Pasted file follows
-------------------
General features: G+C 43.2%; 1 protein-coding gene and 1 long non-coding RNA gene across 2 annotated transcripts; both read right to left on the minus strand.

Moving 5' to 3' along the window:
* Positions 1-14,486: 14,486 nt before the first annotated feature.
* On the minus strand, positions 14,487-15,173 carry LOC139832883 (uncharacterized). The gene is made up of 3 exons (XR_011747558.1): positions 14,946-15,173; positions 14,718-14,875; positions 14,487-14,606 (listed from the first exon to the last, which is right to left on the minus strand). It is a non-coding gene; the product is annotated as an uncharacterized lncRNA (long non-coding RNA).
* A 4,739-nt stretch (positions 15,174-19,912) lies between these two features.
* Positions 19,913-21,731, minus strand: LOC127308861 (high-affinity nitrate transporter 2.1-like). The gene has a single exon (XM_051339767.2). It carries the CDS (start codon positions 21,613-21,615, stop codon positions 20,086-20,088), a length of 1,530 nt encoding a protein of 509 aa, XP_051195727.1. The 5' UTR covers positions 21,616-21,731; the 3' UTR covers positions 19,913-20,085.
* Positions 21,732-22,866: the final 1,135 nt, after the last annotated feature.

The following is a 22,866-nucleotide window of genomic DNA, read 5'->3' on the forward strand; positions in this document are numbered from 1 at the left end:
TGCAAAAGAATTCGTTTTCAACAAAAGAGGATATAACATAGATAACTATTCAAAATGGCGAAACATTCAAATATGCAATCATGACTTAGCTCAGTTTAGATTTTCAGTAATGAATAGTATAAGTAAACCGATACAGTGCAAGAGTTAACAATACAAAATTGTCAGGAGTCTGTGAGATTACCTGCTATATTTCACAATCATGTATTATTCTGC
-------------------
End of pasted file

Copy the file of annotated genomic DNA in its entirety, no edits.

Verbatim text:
General features: G+C 43.2%; 1 protein-coding gene and 1 long non-coding RNA gene across 2 annotated transcripts; both read right to left on the minus strand.

Moving 5' to 3' along the window:
* Positions 1-14,486: 14,486 nt before the first annotated feature.
* On the minus strand, positions 14,487-15,173 carry LOC139832883 (uncharacterized). The gene is made up of 3 exons (XR_011747558.1): positions 14,946-15,173; positions 14,718-14,875; positions 14,487-14,606 (listed from the first exon to the last, which is right to left on the minus strand). It is a non-coding gene; the product is annotated as an uncharacterized lncRNA (long non-coding RNA).
* A 4,739-nt stretch (positions 15,174-19,912) lies between these two features.
* Positions 19,913-21,731, minus strand: LOC127308861 (high-affinity nitrate transporter 2.1-like). The gene has a single exon (XM_051339767.2). It carries the CDS (start codon positions 21,613-21,615, stop codon positions 20,086-20,088), a length of 1,530 nt encoding a protein of 509 aa, XP_051195727.1. The 5' UTR covers positions 21,616-21,731; the 3' UTR covers positions 19,913-20,085.
* Positions 21,732-22,866: the final 1,135 nt, after the last annotated feature.

The following is a 22,866-nucleotide window of genomic DNA, read 5'->3' on the forward strand; positions in this document are numbered from 1 at the left end:
TGCAAAAGAATTCGTTTTCAACAAAAGAGGATATAACATAGATAACTATTCAAAATGGCGAAACATTCAAATATGCAATCATGACTTAGCTCAGTTTAGATTTTCAGTAATGAATAGTATAAGTAAACCGATACAGTGCAAGAGTTAACAATACAAAATTGTCAGGAGTCTGTGAGATTACCTGCTATATTTCACAATCATGTATTATTCTGC